Effect of dipyridamole on serum and urinary phosphate in X-linked hypophosphatemia

Research output: Contribution to journalArticle

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Abstract

X-linked hypophosphatemia (XLH) is characterized clinically by rickets, hypophosphatemia and hyperphosphaturia. Conventional treatment of XLH with oral phosphate and vitamin D is associated with hypercalcuria and nephrocalcinosis. Recently, intravenous and oral dipyridamole has been reported to decrease fractional excretion of phosphate in adults with idiopathic hyperphosphaturia. Our objective was to determine whether oral dipyridamole therapy reduces urinary phosphate excretion and increases serum phosphate concentration in children with XLH. A prospective study was performed in six children with XLH. The average age of the patients at the start of the study was 12.5±1.0 years. The effects of 12 weeks of oral dipyridamole therapy, at 4.4±0.4 mg/kg body weight per day, on serum phosphorous, parathyroid hormone (PTH), 1,25 (OH)2 vitamin D, osteocalcin, tubular maximum for phosphate reabsorption (TmP/GFR), urinary calcium excretion, and cyclic adenosine 3',5'-monophosphate (cAMP) excretion, were compared to baseline levels. Our results show that there was no change in serum phosphorous concentration or TmP/GFR after 12 weeks of dipyridamole therapy. Dipyridamole therapy also had no effect on serum PTH, serum 1,25 (OH)2 vitamin D, alkaline phosphatase, osteocalcin levels, urinary calcium or cAMP excretion. We therefore concluded that in children with XLH, a 12-week course of dipyridamole had no effect on serum phosphorous or its urinary excretion. Dipyridamole therapy is unlikely to improve the bone disease in children with XLH.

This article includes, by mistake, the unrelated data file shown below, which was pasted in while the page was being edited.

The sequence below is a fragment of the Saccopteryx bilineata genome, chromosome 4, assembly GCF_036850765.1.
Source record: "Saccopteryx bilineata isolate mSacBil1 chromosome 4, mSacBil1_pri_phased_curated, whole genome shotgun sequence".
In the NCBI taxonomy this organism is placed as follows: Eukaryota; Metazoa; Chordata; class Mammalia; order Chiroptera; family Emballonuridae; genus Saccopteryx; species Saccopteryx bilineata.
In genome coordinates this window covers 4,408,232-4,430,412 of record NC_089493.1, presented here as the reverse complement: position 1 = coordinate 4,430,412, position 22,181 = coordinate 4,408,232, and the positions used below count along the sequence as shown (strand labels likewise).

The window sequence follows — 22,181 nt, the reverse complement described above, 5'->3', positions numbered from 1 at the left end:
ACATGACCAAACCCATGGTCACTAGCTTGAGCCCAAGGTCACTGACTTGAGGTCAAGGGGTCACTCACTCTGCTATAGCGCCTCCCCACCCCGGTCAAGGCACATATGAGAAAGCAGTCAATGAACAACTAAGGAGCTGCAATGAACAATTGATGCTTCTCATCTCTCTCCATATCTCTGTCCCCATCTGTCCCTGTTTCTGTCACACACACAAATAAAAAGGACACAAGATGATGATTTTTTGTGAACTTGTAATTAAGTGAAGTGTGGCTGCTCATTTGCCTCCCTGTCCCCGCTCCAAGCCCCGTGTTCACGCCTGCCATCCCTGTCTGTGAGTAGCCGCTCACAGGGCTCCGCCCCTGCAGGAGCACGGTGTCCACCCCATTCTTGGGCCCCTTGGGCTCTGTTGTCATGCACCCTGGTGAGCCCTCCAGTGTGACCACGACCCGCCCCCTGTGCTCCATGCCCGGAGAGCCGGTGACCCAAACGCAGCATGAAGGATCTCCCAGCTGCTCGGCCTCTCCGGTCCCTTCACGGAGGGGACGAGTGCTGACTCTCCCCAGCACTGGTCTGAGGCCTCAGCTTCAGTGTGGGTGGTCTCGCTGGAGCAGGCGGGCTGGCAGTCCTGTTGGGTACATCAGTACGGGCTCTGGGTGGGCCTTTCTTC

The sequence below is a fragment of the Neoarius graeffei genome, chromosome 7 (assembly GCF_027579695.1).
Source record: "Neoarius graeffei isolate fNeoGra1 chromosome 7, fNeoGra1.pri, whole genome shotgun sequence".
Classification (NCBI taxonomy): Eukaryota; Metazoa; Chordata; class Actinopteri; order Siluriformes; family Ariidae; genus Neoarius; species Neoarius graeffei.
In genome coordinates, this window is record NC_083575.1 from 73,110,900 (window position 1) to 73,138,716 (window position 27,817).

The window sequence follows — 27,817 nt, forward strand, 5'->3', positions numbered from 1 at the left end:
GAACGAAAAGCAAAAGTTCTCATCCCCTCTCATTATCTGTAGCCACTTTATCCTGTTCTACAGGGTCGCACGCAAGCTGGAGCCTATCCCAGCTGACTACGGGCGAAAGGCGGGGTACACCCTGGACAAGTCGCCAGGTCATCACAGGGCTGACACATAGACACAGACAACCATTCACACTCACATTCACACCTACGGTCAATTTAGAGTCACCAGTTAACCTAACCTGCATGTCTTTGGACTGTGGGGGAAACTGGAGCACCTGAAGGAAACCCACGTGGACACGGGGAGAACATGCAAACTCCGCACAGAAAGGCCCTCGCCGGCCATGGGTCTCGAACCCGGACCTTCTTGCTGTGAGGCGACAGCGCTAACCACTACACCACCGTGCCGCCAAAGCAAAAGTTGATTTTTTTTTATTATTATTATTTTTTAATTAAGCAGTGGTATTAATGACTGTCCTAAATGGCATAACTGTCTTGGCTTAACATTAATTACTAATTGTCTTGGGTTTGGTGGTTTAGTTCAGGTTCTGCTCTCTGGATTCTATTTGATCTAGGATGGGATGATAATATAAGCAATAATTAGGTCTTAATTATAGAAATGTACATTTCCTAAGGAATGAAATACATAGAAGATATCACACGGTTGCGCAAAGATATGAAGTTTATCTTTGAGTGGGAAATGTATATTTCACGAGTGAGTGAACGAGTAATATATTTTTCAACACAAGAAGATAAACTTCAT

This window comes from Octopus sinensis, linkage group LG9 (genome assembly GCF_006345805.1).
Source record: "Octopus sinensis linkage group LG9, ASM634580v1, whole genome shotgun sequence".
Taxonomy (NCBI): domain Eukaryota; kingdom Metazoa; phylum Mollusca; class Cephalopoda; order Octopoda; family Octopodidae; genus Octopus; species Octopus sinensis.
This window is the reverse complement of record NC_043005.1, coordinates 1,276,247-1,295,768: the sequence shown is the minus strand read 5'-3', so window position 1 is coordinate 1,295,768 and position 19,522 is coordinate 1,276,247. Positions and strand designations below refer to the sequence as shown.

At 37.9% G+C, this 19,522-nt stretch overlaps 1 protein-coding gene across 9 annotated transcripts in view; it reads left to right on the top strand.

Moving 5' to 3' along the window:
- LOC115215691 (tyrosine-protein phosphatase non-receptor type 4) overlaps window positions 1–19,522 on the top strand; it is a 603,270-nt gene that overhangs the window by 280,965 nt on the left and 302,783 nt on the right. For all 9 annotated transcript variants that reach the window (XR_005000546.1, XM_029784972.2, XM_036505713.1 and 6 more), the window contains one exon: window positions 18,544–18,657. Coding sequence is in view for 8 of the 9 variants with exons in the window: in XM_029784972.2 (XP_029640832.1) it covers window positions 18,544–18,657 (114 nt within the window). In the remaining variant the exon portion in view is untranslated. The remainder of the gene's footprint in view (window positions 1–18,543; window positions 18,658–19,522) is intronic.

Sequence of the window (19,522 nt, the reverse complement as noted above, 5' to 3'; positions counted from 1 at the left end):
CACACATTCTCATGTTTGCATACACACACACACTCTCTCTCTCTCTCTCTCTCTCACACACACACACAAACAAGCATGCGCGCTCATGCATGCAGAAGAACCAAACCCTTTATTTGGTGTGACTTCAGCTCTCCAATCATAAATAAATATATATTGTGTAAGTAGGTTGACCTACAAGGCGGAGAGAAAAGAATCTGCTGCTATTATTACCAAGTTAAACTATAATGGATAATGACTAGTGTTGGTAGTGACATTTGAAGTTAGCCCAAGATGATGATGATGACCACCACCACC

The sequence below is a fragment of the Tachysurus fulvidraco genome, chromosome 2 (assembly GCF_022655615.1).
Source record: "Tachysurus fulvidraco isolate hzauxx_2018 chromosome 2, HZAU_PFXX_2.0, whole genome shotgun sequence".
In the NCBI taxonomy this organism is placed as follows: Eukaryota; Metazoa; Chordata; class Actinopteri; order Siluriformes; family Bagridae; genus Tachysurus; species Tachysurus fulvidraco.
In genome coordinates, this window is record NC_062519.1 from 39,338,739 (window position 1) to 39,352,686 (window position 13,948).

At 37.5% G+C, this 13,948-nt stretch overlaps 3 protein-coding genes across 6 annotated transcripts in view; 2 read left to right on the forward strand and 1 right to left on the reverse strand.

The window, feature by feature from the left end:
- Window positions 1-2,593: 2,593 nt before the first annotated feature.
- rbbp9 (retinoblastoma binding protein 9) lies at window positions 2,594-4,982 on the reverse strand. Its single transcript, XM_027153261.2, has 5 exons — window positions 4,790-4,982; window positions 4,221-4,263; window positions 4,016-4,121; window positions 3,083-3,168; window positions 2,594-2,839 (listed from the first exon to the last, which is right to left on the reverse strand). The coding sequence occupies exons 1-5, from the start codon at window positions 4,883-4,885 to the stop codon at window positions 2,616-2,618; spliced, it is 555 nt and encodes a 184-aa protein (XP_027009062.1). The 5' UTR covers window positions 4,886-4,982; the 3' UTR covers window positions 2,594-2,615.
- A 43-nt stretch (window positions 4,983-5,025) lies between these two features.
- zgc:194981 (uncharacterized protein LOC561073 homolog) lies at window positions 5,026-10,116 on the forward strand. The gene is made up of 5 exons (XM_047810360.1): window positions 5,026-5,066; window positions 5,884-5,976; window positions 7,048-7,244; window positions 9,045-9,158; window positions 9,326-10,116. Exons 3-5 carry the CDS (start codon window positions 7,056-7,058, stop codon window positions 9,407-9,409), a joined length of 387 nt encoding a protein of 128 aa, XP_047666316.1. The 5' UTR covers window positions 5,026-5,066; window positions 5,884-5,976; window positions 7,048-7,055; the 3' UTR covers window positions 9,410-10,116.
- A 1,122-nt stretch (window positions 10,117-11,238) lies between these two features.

Original languageEnglish (US)
Pages (from-to)57-59
Number of pages3
JournalPediatric Nephrology
Volume15
Issue number1-2
StatePublished - 2000

Fingerprint

Familial Hypophosphatemic Rickets
Dipyridamole
Phosphates
Serum
Familial Hypophosphatemia
Ergocalciferols
Osteocalcin
Parathyroid Hormone
Cyclic AMP
Therapeutics
Nephrocalcinosis
Calcium
Hypophosphatemia
Rickets
Bone Diseases
Vitamin D
Alkaline Phosphatase
Body Weight
Prospective Studies

Keywords

  • Children
  • Dipyridamole
  • X-linked hypophosphatemia

ASJC Scopus subject areas

  • Nephrology
  • Pediatrics, Perinatology, and Child Health

Cite this

Effect of dipyridamole on serum and urinary phosphate in X-linked hypophosphatemia. / Seikaly, M. G.; Quigley, R.; Baum, M.

In: Pediatric Nephrology, Vol. 15, No. 1-2, 2000, p. 57-59.

Research output: Contribution to journalArticle

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abstract = "X-linked hypophosphatemia (XLH) is characterized clinically by rickets, hypophosphatemia and hyperphosphaturia. Conventional treatment of XLH with oral phosphate and vitamin D is associated with hypercalcuria and nephrocalcinosis. Recently, intravenous and oral dipyridamole has been reported to decrease fractional excretion of phosphate in adults with idiopathic hyperphosphaturia. Our objective was to determine whether oral dipyridamole therapy reduces urinary phosphate excretion and increases serum phosphate concentration in children with XLH. A prospective study was performed in six children with XLH. The average age of the patients at the start of the study was 12.5±1.0 years. The effects of 12 weeks of oral dipyridamole therapy, at 4.4±0.4 mg/kg body weight per day, on serum phosphorous, parathyroid hormone (PTH), 1,25 (OH)2 vitamin D, osteocalcin, tubular maximum for phosphate reabsorption (TmP/GFR), urinary calcium excretion, and cyclic adenosine 3',5'-monophosphate (cAMP) excretion, were compared to baseline levels. Our results show that there was no change in serum phosphorous concentration or TmP/GFR after 12 weeks of dipyridamole therapy. Dipyridamole therapy also had no effect on serum PTH, serum 1,25 (OH)2 vitamin D, alkaline phosphatase, osteocalcin levels, urinary calcium or cAMP excretion. We therefore concluded that in children with XLH, a 12-week course of dipyridamole had no effect on serum phosphorous or its urinary excretion. Dipyridamole therapy is unlikely to improve the bone disease in children with XLH.",
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